Tuesday was the deadline for prospective ownership groups to submit formal applications to apply for one of four MLS expansion spots. In total, twelve cities threw themselves into the ring to be added to the top tier in American and Canadian soccer.
A Dozen Cities Officially Apply for MLS Expansion
Here are the 12 cities that are vying to become the latest addition to Major League Soccer:
Long been a favorite to land a team thanks to the success of FC Cincinnati’s opening season in the USL, the Queen City formally submitted their application early Tuesday afternoon. FC Cincinnati took the USL by storm by leading the league in average attendance in their first ever season. They had a visit from Don Garber in November, which usually bodes well for getting an expansion team.
Sacramento is a favorite right up there with Cincinnati. Sacramento Republic were the attendance kings of the USL before Cincy showed up, and they also hosted Garber in a town hall setting earlier in 2016. They also submitted their bid early on Tuesday. It appears that the Republic brand is no longer included in the bid, however. This could hurt their chances, but the hunger for MLS is still in the city regardless.
St. Louis has been a bit of a roller coaster of late with their stadium situation dying in the legal system and then coming back to life multiple times. With the NFL’s Rams having left town, there is a sporting vacancy in the Gateway City that MLS could certainly fill. Headed by the ownership group of the USL’s St. Louis FC, the club is hoping to secure some downtown real estate for a stadium, but has been blocked by the actions of Missouri’s incoming governor, who won’t use state funds to build a stadium for rich businessmen.
The NASL’s Carolina Railhawks were rebranded as North Carolina FC and are aiming at getting into Major League Soccer. Owner Steve Malik’s bid came in later on Tuesday afternoon. They hope to have more information on their stadium within the next couple of weeks, but previous reports have indicated they are looking to replace the current WakeMed Soccer Park into a legitimate MLS facility.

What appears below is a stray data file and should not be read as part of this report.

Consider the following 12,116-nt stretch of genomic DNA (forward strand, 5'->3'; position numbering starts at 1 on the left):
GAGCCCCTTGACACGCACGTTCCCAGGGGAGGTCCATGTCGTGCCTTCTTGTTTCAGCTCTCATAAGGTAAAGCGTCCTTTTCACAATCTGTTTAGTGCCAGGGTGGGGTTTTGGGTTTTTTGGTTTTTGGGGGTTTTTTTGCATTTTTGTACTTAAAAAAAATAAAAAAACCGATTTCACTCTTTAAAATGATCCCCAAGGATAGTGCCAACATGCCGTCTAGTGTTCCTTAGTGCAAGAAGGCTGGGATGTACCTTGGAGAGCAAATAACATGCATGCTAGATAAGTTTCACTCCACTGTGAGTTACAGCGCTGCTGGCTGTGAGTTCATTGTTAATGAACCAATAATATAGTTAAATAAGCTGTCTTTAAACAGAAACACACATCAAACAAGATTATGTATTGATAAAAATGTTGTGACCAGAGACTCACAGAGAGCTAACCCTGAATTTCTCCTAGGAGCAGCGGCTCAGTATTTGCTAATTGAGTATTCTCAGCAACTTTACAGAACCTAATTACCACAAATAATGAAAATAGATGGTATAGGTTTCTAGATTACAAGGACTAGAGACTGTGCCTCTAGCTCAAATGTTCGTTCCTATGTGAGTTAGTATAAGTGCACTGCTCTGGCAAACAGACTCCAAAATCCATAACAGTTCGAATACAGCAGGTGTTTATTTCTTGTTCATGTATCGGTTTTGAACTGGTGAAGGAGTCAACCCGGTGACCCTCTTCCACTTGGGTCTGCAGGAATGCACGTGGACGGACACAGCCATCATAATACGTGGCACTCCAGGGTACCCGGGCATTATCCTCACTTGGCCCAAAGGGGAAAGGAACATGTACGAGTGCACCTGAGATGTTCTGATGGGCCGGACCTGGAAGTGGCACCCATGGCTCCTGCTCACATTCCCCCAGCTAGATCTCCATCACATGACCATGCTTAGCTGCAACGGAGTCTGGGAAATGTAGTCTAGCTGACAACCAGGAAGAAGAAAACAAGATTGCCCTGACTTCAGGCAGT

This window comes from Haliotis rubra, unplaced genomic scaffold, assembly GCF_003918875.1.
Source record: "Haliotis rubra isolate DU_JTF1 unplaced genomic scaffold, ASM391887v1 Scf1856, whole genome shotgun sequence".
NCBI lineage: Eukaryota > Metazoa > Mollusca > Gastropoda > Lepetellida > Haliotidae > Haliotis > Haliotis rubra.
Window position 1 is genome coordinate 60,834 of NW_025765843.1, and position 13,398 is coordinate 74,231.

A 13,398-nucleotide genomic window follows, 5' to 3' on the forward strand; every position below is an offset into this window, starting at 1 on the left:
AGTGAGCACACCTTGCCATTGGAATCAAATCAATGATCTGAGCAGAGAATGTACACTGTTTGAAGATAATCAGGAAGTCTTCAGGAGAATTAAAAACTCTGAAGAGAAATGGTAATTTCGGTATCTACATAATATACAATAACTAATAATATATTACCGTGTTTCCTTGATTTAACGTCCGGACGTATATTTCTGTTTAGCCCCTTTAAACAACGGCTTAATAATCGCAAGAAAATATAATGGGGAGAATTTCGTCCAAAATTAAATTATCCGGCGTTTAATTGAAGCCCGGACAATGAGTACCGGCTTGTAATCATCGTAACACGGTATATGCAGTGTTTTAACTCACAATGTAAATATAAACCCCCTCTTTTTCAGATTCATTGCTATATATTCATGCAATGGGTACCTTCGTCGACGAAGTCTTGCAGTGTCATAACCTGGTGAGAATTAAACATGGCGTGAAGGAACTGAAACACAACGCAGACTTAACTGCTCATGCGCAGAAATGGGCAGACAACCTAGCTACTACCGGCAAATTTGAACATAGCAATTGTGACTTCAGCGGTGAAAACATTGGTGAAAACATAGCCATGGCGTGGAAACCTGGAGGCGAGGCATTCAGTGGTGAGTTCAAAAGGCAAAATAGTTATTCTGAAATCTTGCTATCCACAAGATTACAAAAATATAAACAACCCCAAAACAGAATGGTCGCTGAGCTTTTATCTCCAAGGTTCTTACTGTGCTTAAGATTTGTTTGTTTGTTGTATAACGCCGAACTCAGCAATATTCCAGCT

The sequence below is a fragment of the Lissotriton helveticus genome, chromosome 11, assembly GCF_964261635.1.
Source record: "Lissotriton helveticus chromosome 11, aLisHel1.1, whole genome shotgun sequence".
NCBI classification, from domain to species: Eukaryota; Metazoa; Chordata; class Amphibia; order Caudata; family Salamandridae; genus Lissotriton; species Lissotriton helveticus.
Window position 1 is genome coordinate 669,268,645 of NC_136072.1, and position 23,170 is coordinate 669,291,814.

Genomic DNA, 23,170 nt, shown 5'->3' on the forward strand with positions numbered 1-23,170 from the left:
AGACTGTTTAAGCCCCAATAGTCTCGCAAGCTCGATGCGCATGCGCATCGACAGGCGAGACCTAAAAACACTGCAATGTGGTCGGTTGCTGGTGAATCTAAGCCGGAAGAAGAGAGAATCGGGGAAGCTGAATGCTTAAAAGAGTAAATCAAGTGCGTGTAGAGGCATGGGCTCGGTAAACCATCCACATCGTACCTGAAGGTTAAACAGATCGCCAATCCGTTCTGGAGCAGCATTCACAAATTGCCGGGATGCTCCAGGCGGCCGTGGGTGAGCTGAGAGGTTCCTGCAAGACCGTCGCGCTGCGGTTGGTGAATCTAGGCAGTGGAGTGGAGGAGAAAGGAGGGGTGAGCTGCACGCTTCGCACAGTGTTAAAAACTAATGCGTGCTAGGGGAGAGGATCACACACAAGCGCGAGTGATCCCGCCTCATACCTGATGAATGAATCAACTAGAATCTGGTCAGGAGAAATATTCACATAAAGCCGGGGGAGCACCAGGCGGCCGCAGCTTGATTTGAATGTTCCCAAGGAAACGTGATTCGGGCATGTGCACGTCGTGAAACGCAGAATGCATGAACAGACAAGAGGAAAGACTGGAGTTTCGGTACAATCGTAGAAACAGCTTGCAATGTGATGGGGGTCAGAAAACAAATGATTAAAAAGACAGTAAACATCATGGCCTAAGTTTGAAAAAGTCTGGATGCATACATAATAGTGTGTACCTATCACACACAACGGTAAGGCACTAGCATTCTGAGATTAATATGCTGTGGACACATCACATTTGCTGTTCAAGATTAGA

Detroit is unique among the list of bidders in that they do not have a professional soccer team already in the city. Detroit City FC spent last season breaking attendance records in the amatuer NPSL, and that has many believing the MLS would do quite well there. Billionaire Dan Gilbert and Tom Gores submitted their bid Tuesday evening. A lot of their success will be if they can convince Wayne County to sell the site an unfinished downtown jail to them in order to build their stadium.
Nashville doesn’t have a professional team, yet, but Nashville SC is joining the USL in 2018. Their bid also came in Tuesday evening, although they haven’t announced many details on it. Mayor Megan Berry and the Nashville MLS Organizing Committee have a plan to build a soccer specific stadium on the Nashville Fairgrounds.
The chairman of the USL’s Tampa Bay Rowdies, Bill Edwards, submitted his bid on Monday. The Rowdies plan includes a spectacular looking renovation of Al Lang Stadium, where they currently play, that would bring it up to MLS standards. The main thing working against them is the failure of the Tampa Bay Mutiny, one of the original MLS teams.
The San Antonio bid is spearheaded by the ownership group of the NBA’s San Antonio Spurs. They purchased the San Antonio Scorpions of the NASL and rebranded they San Antonio FC before moving to the USL last year. Their stadium plan is focused around expanding their current home of Toyota Stadium. If they are accepted, there would be three Toyota Stadiums in MLS and two in Texas alone.
Charlotte’s bid was submitted on Tuesday, but only after being revived from the dead multiple times. They don’t have the support of any local governments, but prospective owner, Marcus Smith, CEO Speedway Motorsports, submitted a bit anyway. He has some private funding, but still needs to convince the city to give him some money.
Phoenix is a relative newcomer to the MLS expansion discussion. Their bid is led by Phoenix Rising FC of the USL. They have the support of many local business leaders and politicians and a plan to build a privately funded climate controlled soccer stadium. Our own Roy Emmanuel sat down with their owner Berke Bakay last month to talk about the club and its ambitions.
Also fairly new to the scene, San Diego is the other city that has no professional team nor an expansion team coming. Mike Stone is the leader of their possible ownership group and has a plan for a 30,000 seat stadium at the site of Qualcomm Stadium, the former home of the NFL’s Los Angeles Chargers.
The last bid to come out of the woodwork was that of the NASL’s Indy Eleven. The Eleven are one of the more positive stories to come out of the troubled second tier league this year. They let the league in attendance and their owner, Ersal Ozdemir, has his sights set on the top. They have a fancy looking 20,000 seat stadium proposed for downtown Indianapolis, but there’s no news on how it would be funded.
Stay tuned to Last Word on Soccer throughout the coming days as we take a good, hard look at each of these cities and assess their chances of landing a franchise.